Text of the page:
Today, the work with machine learning and artificial intelligence has created a fertile ground for many start-ups. One of them is Corti, which—using voice recognition—assists healthcare professionals when someone calls the emergency number 112. This is done using advanced machine learning technology that can analyse the way a person breathes or formulates himself/herself. This makes it possible to reduce the number of unidentified heart attacks by more than 50 per cent.

Another example of machine learning is seen at Amazon, which uses the technology to provide users with recommendations to buy products based on their preferences. In addition, Amazon makes use of nearly 200,000 warehouse robots, which are based on a combination of robotic technology and AI. Amazon also uses AI for stock management purposes by being able to predict what people intend to buy.

From black to white

However, machine learning can also take a more worrying turn. Recently, Lars Kai Hansen was himself surprised to see a post on Twitter in which an AI tool had reconstructed a pixelated image of former US President Barack Obama and turned him into a white man. The case is an example of an algorithmic bias that can occur when algorithms are trained using databases that are not representative, for example by having a large overweight of white male faces. This creates ethical dilemmas.

“We see that AI creates greater focus on fundamental values and provides new opportunities for discovering inequalities and injustice. That’s why we give great priority to educating our students in ethics, and we’ve also formulated a number of ‘Safe AI’ principles that constitute a vision for responsible artificial intelligence, based on tangible and realistic AI technology. We’ve done this to ensure that the technology meets democratic values and offers the possibility of control,” says Lars Kai Hansen.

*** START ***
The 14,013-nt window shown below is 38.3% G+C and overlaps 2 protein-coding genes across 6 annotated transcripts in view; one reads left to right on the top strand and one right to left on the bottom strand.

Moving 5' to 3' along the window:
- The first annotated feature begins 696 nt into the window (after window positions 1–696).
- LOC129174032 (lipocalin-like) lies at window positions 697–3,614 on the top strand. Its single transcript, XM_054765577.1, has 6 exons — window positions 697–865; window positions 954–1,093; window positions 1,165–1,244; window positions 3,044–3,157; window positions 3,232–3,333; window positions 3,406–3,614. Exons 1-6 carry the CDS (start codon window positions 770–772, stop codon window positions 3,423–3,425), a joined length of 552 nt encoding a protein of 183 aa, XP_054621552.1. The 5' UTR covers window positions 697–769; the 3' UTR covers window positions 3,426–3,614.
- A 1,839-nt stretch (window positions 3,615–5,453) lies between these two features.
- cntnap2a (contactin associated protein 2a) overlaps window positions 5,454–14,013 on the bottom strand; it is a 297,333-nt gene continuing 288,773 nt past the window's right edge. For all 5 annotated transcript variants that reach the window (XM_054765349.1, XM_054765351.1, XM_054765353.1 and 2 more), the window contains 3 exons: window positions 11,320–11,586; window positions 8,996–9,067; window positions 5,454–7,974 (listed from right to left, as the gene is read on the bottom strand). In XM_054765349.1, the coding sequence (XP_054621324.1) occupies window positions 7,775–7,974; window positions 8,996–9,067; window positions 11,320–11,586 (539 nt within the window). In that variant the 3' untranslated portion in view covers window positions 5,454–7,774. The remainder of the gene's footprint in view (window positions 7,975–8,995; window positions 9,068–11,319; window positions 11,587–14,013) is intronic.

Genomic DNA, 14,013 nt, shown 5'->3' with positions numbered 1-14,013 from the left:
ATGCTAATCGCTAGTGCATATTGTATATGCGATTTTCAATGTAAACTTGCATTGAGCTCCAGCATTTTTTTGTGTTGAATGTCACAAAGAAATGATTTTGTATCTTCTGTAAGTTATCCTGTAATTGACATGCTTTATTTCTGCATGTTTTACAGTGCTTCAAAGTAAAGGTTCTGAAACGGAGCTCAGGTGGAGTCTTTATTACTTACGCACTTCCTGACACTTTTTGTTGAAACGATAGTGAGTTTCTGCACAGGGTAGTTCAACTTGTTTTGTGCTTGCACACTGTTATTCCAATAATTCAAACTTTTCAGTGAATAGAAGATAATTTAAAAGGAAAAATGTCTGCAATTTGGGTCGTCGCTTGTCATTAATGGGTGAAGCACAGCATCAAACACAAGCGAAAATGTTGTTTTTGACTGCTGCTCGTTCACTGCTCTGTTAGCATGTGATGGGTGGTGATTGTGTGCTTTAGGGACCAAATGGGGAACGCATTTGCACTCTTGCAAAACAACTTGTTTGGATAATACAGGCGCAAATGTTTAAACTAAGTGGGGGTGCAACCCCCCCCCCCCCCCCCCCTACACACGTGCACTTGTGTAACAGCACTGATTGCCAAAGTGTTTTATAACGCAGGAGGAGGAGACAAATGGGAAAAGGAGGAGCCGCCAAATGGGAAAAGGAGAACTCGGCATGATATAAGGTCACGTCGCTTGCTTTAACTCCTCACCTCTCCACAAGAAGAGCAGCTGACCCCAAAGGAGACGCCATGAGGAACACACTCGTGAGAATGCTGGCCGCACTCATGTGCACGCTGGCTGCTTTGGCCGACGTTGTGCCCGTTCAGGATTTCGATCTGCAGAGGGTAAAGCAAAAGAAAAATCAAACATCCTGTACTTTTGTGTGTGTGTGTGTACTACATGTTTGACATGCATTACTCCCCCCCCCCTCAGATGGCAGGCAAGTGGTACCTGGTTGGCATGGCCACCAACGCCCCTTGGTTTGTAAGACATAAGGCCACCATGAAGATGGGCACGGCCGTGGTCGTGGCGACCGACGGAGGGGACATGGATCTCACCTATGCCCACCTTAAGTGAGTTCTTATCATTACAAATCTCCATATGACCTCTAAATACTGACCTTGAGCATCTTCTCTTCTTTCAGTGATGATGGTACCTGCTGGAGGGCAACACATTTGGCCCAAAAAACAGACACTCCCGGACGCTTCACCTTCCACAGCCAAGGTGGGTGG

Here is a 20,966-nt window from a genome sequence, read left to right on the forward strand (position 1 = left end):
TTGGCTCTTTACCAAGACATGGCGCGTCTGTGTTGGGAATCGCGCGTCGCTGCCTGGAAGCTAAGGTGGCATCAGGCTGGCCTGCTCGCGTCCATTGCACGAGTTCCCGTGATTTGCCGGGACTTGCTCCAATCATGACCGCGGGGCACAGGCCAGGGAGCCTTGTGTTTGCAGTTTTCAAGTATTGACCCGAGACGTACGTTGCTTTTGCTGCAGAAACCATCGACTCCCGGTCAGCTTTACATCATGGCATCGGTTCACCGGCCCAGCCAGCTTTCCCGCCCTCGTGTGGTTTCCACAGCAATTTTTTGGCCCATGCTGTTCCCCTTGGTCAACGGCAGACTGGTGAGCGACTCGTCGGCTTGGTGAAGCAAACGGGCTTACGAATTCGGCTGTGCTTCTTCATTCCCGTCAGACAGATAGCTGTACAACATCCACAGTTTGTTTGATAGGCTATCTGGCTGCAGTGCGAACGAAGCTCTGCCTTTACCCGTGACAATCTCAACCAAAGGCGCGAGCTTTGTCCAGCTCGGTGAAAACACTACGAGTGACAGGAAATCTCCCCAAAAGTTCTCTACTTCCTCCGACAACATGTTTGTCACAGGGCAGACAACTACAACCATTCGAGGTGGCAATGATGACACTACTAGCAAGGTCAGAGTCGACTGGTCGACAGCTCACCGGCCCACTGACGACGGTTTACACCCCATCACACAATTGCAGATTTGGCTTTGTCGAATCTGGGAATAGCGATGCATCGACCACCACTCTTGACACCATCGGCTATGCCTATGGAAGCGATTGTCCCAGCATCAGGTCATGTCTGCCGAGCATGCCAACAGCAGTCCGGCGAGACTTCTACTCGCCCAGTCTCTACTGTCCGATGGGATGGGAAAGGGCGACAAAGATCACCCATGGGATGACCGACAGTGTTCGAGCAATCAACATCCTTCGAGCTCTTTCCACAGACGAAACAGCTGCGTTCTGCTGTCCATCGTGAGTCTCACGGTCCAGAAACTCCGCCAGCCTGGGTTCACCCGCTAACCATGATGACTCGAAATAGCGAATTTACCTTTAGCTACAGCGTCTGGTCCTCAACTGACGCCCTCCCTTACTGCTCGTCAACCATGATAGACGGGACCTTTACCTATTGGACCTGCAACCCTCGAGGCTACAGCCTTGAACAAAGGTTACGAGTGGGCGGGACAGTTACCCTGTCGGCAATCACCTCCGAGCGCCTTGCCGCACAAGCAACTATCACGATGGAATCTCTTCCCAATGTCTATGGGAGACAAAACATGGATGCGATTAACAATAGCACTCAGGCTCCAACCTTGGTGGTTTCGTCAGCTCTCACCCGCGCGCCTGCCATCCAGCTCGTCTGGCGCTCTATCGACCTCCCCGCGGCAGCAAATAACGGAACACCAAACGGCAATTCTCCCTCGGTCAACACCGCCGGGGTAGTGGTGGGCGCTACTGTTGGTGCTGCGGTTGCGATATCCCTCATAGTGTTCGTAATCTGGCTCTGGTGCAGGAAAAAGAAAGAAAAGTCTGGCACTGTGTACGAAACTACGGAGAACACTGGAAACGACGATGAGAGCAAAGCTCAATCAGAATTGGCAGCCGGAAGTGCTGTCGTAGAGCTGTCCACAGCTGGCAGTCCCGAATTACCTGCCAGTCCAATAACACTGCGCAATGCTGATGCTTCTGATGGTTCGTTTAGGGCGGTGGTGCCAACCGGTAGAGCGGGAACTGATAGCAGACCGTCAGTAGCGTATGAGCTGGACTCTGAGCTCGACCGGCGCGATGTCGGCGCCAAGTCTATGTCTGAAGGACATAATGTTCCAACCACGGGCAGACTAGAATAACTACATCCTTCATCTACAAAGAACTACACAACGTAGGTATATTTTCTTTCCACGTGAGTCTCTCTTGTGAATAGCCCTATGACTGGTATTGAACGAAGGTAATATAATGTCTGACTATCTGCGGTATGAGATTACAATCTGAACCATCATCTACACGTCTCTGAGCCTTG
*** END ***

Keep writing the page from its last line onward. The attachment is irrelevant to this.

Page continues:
Evil robots

He points out that—in addition to the ethical issues—there is also great focus on sustainability in connection with AI systems. On the one hand, new methods must be found to make AI less energy intensive, and, on the other hand, AI is the key to an effective green transition and a sustainable world in a wider sense. According to Henrik Madsen, Professor at DTU Compute, this is very much about making the next generation of data centres much greener. Therefore, DTU has spearheaded a couple of new major projects focusing on demonstrating that AI is the key to activating the flexibility in all parts of society necessary to implement a sustainable, fossil-free energy system.

A completely different concern often mentioned in the media is whether artificial intelligence and robots will take over world domination. But Thomas Bolander is less pessimistic:

“In principle, it’s relevant to be concerned. But it must be on the right scale. A horror scenario with evil robots is, in any case, very unlikely.”

“Such robots will not begin creating their own need to do something they aren’t programmed for. But that doesn’t mean that robots can’t do evil things. For example, if you develop technology that can be used for a driverless car, you have all the ingredients to create an autonomous ‘killing machine’. So we obviously need to pay close attention to this.”

What is artificial intelligence?

Artificial intelligence is primarily about getting computers and robots to do things that humans have been able to do until now, for example playing chess, driving, diagnosing patients, or having a conversation.

Machine learning is the backbone of data-driven artificial intelligence. Machine learning is the statistical way of creating artificial intelligence and it functions by training the computer to recognize data patterns. Based on data, Google learns, for example, what you want your mailbox to look like, and Twitter learns which tweets you are to see, just as Facebook decides which ads you are shown. Deep learning goes one step further and recognizes patterns using deep neural networks that can learn complicated connections based on very large data volumes.

In the symbolic branch of artificial intelligence, researchers are directly trying to create simplified models of some of the highest levels of human thinking: our linguistic, conscious, and logical thinking.

Work with artificial intelligence is being done at DTU Compute and DTU Electrical Engineering, among other DTU departments.

Source: DTU, Danish Technological Institute